Building better habits
I’ve been listening to a great book by James Clear, called Atomic Habits. It’s all about how to effectively form new habits and break old ones, with ease. It provides a lot of great, practical advice on strategies to implement based on neuroscience and behavior change research.
Consistency is key
Today, after I dropped Sydney off at preschool, he was talking about the simple task of tracking habits. He said something that really resonated with me about how it’s more important to show up consistently and perform the habit each day, even if that means not doing the habit at 100%. For many of us (recovering) perfectionists, this can be a hard concept to put into practice. It’s difficult to break the mentality of something only being worth doing if you can do it well.
This isn’t the first time I’ve heard this, but something about it struck me in a different way. Maybe it was the examples he used. Like Jerry Seinfeld writing jokes each day, whether they’re his best or not, just to keep the creation process flowing.
It got me thinking about some of my goals that I’ve been struggling with and daily actions I could gradually start taking to make them a reality. For example, writing this blog post. The key is not trying to take on too much at once.
Ditch the all-or-nothing attitude
Then it got me thinking about the all-or-nothing attitude that I hear so many people take when it comes to improving their health. Often trying to do way too much and be way too perfect, way too fast.
From there, the ideas started flowing. So here you have it…
Simple daily actions you can take to improve your health.
Daily actions for eating better:
When it comes to eating better, you might commit to:
Putting your fork down between bites during one meal each day.
Stopping eating at satisfied instead of stuffed during one meal each day.
Adding a daily super smoothie that includes fruit, veggie, protein, and healthy fat.
Start your day with a palm-sized serving of protein (like eggs, sausage or greek yogurt) during breakfast.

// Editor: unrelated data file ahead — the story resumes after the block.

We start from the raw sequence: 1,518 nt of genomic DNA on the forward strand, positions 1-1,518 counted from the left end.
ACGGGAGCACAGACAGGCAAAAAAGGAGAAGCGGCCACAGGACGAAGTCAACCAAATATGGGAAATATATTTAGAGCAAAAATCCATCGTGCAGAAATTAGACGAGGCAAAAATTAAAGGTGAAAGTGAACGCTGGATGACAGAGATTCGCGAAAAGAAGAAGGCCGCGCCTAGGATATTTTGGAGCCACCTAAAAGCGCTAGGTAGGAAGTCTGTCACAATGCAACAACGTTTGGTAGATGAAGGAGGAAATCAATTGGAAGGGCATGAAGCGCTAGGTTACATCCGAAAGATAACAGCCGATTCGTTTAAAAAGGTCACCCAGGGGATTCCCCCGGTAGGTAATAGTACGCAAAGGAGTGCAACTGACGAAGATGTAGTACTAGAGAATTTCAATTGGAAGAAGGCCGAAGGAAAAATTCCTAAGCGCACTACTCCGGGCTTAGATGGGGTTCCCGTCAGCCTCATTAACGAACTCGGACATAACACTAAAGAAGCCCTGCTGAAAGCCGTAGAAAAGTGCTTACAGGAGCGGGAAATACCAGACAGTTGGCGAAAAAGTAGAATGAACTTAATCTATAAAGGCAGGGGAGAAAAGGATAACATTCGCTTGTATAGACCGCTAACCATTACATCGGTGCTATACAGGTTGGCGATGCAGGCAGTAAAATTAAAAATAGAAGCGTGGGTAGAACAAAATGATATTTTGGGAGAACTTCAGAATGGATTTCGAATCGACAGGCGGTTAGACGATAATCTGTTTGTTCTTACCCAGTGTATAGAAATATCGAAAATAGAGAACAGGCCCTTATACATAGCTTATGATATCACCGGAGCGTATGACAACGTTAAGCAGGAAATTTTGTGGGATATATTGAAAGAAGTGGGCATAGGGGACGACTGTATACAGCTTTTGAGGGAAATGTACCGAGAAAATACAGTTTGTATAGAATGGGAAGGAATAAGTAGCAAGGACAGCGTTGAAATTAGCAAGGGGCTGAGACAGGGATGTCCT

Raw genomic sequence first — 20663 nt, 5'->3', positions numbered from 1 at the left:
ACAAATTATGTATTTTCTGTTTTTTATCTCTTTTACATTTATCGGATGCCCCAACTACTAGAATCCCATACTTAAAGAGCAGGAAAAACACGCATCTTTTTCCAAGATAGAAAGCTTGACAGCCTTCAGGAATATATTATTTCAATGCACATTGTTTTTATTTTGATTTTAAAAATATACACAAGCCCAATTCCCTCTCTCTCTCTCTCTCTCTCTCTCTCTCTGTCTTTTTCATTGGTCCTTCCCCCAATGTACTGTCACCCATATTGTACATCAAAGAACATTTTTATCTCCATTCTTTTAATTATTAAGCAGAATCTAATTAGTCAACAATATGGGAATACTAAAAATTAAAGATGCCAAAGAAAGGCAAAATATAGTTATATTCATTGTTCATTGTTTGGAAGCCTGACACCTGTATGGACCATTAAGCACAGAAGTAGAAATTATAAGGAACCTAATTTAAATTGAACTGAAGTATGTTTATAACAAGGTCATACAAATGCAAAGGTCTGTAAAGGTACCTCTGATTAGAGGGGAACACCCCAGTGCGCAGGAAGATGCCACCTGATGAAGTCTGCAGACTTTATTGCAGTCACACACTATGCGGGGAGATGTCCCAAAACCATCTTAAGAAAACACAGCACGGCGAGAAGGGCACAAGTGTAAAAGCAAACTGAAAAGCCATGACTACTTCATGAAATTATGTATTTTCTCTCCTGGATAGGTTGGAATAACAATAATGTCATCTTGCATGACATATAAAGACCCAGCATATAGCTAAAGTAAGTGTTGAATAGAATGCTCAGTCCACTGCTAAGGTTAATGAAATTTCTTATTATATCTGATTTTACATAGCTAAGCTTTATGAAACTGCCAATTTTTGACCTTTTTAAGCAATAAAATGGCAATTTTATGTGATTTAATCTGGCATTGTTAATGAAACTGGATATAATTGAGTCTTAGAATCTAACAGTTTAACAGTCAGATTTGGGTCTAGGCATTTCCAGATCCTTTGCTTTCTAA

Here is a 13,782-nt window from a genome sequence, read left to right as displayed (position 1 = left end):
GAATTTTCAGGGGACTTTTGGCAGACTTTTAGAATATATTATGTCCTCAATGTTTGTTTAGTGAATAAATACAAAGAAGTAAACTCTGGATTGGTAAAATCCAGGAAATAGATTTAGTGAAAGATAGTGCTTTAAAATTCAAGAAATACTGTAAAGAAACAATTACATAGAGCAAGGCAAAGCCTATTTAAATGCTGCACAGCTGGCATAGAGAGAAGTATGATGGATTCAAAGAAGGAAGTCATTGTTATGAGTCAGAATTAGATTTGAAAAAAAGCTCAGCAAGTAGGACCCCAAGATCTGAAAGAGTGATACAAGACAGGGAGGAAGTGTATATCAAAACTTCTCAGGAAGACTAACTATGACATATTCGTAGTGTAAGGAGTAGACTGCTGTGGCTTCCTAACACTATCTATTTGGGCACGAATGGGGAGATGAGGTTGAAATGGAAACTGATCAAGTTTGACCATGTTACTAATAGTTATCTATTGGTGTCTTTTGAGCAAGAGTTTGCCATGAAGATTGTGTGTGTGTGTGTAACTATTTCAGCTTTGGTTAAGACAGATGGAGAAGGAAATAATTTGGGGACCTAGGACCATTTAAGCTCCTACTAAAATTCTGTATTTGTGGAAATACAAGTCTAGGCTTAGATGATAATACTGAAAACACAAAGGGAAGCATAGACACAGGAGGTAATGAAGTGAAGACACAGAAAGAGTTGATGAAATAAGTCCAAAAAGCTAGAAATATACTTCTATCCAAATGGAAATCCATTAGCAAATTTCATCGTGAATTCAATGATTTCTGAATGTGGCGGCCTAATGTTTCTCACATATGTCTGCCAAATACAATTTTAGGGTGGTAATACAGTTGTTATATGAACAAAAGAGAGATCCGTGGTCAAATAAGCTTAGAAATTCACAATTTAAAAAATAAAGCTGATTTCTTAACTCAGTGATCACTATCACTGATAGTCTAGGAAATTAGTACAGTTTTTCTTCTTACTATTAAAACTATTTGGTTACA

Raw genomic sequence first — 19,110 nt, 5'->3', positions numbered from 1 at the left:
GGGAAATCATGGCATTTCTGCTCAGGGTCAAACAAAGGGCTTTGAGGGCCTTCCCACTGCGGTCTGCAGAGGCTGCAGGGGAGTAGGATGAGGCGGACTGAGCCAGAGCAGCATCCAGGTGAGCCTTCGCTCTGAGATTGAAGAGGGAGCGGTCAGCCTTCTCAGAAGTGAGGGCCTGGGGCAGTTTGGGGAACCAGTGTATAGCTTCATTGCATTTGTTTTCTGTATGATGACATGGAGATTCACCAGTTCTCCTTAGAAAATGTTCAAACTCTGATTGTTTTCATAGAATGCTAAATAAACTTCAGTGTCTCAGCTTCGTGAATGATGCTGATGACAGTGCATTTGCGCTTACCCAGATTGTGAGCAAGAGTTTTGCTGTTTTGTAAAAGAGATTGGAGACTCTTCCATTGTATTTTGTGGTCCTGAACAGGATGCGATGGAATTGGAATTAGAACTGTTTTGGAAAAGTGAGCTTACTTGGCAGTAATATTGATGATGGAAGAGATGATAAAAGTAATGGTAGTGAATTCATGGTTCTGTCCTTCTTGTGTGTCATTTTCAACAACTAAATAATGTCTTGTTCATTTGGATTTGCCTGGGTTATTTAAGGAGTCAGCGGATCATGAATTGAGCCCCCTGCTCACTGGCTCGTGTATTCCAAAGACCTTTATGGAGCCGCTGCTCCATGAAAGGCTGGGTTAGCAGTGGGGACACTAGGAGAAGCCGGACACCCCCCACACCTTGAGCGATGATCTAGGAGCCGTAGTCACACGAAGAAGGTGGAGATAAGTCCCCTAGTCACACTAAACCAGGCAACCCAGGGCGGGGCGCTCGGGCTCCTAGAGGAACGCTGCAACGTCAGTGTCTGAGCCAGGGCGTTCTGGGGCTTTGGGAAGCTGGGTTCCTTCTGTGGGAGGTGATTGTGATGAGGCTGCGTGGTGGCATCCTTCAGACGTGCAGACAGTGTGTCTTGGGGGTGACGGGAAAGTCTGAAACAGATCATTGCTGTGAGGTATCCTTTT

Adding a cup of vegetables to one meal a day.
Swapping your morning mocha for an americano with a bit of cream and one sugar most days of the week.
Packing your lunch each night, for work the following day.
Daily actions to increase your activity level:
When it comes to getting more active, you could commit to:
Performing 10 squats each morning after you get out of bed. Or each night, before you get into bed.
Taking a 10-minute walk before or after lunch.
Packing your gym bag the previous night so it’s ready to go the next day.
Heading to the gym right after work, rather than going home first.
Opting for the stairs instead of the elevator, at least once each day.
Waking up 10 minutes earlier to get a quick stretching session in each day.
Daily actions for general health:
Some ideas for other health promoting behaviors that don’t fit nicely into a specific category, you could commit to:
Taking a multivitamin after breakfast (or any other meal) each day.
Downing a glass of water just before brushing your teeth each morning.
Turning off the TV at 10pm each night so you go to bed at a reasonable hour.
Closing your eyes and practicing deep breathing for 1 minute in your car, before going into work.
Making habits stick
A few things to keep in mind as you select an action to start with:
Simple is better. On an implementation scale of 1-10, you want to be at an 8 or above in terms of confidence that you can make it happen each day. As you build confidence, you can always add on. For example, a 10-minute walk becomes 15 minutes or a goal for 1 meal a day becomes 2.
Track it. You don’t need some elaborate tracking system. You can simply mark your calendar with an x on the days you complete it. Or seek out some of the basic habit tracking apps out there like….
Attach your new daily action to something you already do. This is a strategy called habit stacking that James talks about in the book. I’ve found it to be really helpful. For example, before I eat lunch, I’ll go for a 10-minute walk. Or, one that I’ve recently found success with is while I eat my breakfast, I’ll download my financial transactions from the previous day.
Be gentle with yourself. If you miss a day, or didn’t do the action as well as you liked, let it go and focus on what you can do tomorrow.
Give it time. Pick one action and do it for at least 1-2 weeks, or until it feels like a part of your routine, before moving on to the next.
Inspired by some of the ideas here? Or have your own? I’d love to hear about the small changes you’re making to build healthy habits - comment below.